Response to illegal roadblocks is "inadequate and unacceptable"

Prime Minister Jacinda Ardern has been called on to step in and provide strong and unequivocal leadership on the continuing and growing proliferation of illegal roadblocks. Democracy Action says that the self-appointed community activists and patched gang members manning the roadblocks have been emboldened by Police inaction on the clear offences. The Police seem to have taken their lead from Minister of Police Stuart Nash’s soft stance.

Democracy Action spokesperson, Lee Short, said: 

“It is unacceptable that one group appears to be above the law. These roadblocks are stopping and intimidating ordinary New Zealanders travelling lawfully on public roads. The only groups authorised to stop them and check on their travel plans are the Police or other officers designated by the Director-General of Health. Frankly, the ‘Tai Tokerau Border Control’ has as much legal power to stop traffic as the ‘Tai Tokerau Bridge Club’.”

“Democracy Action does not accept these roadblocks are only about combating the spread of COVID-19 or protecting the health of local communities. They are about usurping powers that rightfully belong to the Government and entrenching special treatment for certain groups. It is a direct challenge to the principle that all New Zealanders are equal before the law. You can be sure that if university students in Dunedin blocked off Hyde Street and stopped anyone they felt ‘looked like they did not belong’, the Police would quickly and correctly act immediately.”

“Instead, we get the Minister of Police speculating that roadblocks might be justified if they had ill-defined ‘community support’, a concept not included in the law. Police who have been firm with Kiwis breaking COVID-19 travel restrictions, even arresting the worst offenders, suddenly become by-standers when the law is being flouted by roadblocks. Rather than being moved on or arrested, Police have supported these illegal actions.”

“This is not the decisive action the country needs to restore faith in the rule of law and the principle of equality before the law. The Police Commissioner has failed, the Police Minister has failed. It is time for the Prime Minister for take the lead and uphold the rule of law,” Mr Short said.


Labour boasts of roadblock partnership

Two Labour Members of Parliament have confirmed the claim by Democracy Action that the Government and Police condoned the illegal iwi roadblocks on public roads. Tamati Coffey (Labour - Waiariki) and Kiri Allan (Labour – List MP living in the East Coast) have stated that these roadblocks were “well supported” by the Government and that police “helped with the checkpoints”. Continue reading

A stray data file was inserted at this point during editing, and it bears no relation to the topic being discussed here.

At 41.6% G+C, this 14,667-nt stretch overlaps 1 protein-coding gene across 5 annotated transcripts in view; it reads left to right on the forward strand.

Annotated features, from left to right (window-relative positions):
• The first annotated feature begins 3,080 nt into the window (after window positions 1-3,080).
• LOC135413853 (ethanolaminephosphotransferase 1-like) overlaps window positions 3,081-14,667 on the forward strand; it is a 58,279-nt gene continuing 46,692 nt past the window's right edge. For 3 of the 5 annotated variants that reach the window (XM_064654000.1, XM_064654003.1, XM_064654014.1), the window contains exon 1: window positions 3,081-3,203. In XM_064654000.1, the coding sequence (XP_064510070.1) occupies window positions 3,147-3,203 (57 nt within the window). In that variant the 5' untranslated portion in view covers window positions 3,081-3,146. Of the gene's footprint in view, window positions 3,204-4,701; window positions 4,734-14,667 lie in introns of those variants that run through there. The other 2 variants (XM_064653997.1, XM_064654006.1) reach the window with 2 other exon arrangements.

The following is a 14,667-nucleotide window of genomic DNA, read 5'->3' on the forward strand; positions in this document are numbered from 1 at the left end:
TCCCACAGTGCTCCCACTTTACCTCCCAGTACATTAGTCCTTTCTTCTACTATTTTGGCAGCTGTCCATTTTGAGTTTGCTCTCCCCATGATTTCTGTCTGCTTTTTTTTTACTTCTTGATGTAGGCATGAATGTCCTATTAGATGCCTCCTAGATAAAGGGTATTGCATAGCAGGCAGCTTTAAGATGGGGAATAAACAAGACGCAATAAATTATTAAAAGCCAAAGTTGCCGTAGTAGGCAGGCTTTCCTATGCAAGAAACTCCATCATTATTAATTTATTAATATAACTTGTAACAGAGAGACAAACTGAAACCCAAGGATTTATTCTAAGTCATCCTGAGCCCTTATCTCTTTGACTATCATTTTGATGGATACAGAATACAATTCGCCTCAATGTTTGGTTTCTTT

Iwi checkpoints “show the way” for Treaty partnership

Meng Foon and Paul Hunt of the Human Rights Commission use the illegal roadblocks as an admirable illustration of the Treaty of Waitangi 'partnership' principle. It is a model they would like to see replicated. “The two treaty partners collaborated – with kāwanatanga, or governorship, represented through local councils, Civil Defence and the Police, and rangatiratanga, the authority of chiefs, upheld by hapū and iwi”.  “This relationship between rangatiratanga and kāwanatanga is ready to be used across all aspects of government during the recovery programme. The time has come,” they write. Continue reading

Royal Commission needs to investigate illegal roadblocks

Democracy Action fully supports recent calls for a Royal Commission into the COVID-19 response, and strongly suggests its remit includes an expert examination of the legality, or more likely illegality, of iwi roadblocks. Euphemistically called ‘community checkpoints’, these roadblocks purported to protect isolated communities from the pandemic but were inconsistent with legal instructions to the general public. Continue reading

This is how the Treaty partnership works in practise, folks

The partnership interpretation of the Treaty of Waitangi is manifesting in a myriad of ways. The recent unlawful closure of the road to the North Cape by Ngati Kuri, with the collaboration of government agencies including the Department of Conservation, the NZ Police and the NZ Transport Agency, is but another example. Continue reading

The road to Cape Reinga still illegally blocked by Ngāti Kuri

“It's my customary rights and I’m prepared to knock you out if you pass that gate,” a person blocking access says in a video filmed by Northland MP Matt King. Continue reading

"It is disgraceful" - Gang members participating in illegal roadblocks

During the COVID-19 epidemic, all New Zealanders are subject to lawful travel restrictions designed to protect public health, and which are enforceable by the police. Those who blatantly flout the restrictions can be arrested. There is however one group which appears to be above the law, and community group Democracy Action is calling on the government to take immediate action against the illegal blockades on public roads. Continue reading


The vigilantes manning the unauthorised roadblocks on public roads have no more legal authority to do so than your neighbour. Despite this, the highest authorities in Government and Police are encouraging these self-appointed groups to stop New Zealanders travelling and to turn them back if, in their inexpert opinion, motorists are breaking travel restrictions.  Continue reading